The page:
CHARACTER EDUCATION ACROSS THE CURRICULUM
AMERICAN FREEDOMS COMPACT PROGRAM
Student's Name________________________________ School________________________ Grade Third
CHARACTER ATTRIBUTE: WORK
Democratic Principle No. 12: Each individual has the right to work, to pursue an occupation and to gain satisfaction from personal efforts.
Students' Concept of the Principle: We believe we should study and explore some careers, carry out some work tasks in terms of our age and ability to acquire responsibility, experiences and satisfaction from work well done.
MY FREEDOMS COMPACT GOALS:
1. Take an active part in all my classes and work hard to earn at
least a B average.
MY FREEDOMS COMPACT ACCOMPLISHMENTS:
1. So far my average grade is above B. On my last report card I had
three A's and two B's.
FRED SOMERS LEARNED TO WORK
This is a story of Fred Somers who as a young boy learned how to work and to know for sure that work is the real stuff that life is made of. Thousands of similar stories could be told of how valuable work is when it comes to getting ahead in life.
Fred Somers as a boy was born and reared on a very small 10-acre farm in Northern Utah. He was the oldest of five children. The family was very poor and his father went to Wyoming to work one summer. While there he was stricken with appendicitis and died. This left Fred at age 14 as the main help in providing for the family of five children. This was in the late 1920's. A few acres of grain, a few chickens and a cow were the main resources on the farm.
Fred registered as a Future Farmer in high school with a chicken project. The study outline in the project book contained 12 pages. Some boys studied and wrote up all twelve. Many boys did less. Too much work some of them said. but not Fred. In his senior year, he researched all the information in the department library on chickens and wrote 72 pages. He was secretary of the Future Farmers Chapter and compiled the chapter report in 1931 which was entered in the national Chapter contest and won second in the United States. Fred too was valedictorian of his class upon high school graduation.
He decided to enter the Utah State University in the fall and major in botany. He had earned and saved $58 in this year of depression. This plus a $100 railroad scholarship was all he had to go on. But Fred Somers had confidence in himself and the know how to work. Very shortly he was employed as a laboratory assistant at the school and after this he completely earned his way through college. He was valedictorian of his graduating class and in 1935 was awarded the Rhodes scholarship to Oxford University in England. Thirty-two such scholars were chosen in the United States each year. Fred did well at Oxford and won the coveted Half Moon recognition.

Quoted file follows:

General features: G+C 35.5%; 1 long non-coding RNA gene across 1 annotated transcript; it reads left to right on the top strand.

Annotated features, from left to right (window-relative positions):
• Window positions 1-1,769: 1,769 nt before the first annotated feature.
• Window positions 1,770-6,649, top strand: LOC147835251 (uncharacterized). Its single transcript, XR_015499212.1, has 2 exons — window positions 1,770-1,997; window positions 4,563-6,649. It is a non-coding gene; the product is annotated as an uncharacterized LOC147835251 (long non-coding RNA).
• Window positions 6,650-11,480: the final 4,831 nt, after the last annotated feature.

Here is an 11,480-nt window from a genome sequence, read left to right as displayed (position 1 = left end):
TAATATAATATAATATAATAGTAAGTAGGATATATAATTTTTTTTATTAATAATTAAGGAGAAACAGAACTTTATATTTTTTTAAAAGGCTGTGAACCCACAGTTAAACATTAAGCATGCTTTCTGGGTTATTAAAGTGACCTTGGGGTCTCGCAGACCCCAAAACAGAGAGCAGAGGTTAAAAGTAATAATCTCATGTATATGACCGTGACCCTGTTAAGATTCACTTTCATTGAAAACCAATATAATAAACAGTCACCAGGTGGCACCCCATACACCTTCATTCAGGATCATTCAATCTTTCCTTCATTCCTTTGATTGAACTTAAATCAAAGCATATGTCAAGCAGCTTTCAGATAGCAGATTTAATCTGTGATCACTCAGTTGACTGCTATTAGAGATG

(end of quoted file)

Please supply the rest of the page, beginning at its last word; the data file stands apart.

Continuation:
Coming back after completing the Oxford scholarship, Fred entered Cornell University where he received a doctors degree in bio-chemistry. He co-authored two college texts in bio-chemistry. He refused an offer for twice the salary he was getting in research at Cornell by a tobacco company in the southern states. "I could not accept it," he said, "because this proposed request was based on a false remise and I can't be associated with work that I know to be false."
Fred Somers later became director of an Experiment Station in Delaware where he has made great contributions in science. He attributes much of his success to his school days when he really learned to work.
Dr. Somers is now traveling in many countries or the world devoting his time and talents to develop plants that grow in alkaline soils like many such soils in Utah. From these plants, through scientific plant breeding operations he is finding some whose seeds are desirable for human food. Many countries of the world have much alkaline land and the production of these plants should help feed many starving people living in countries less fortunate than those of us in America.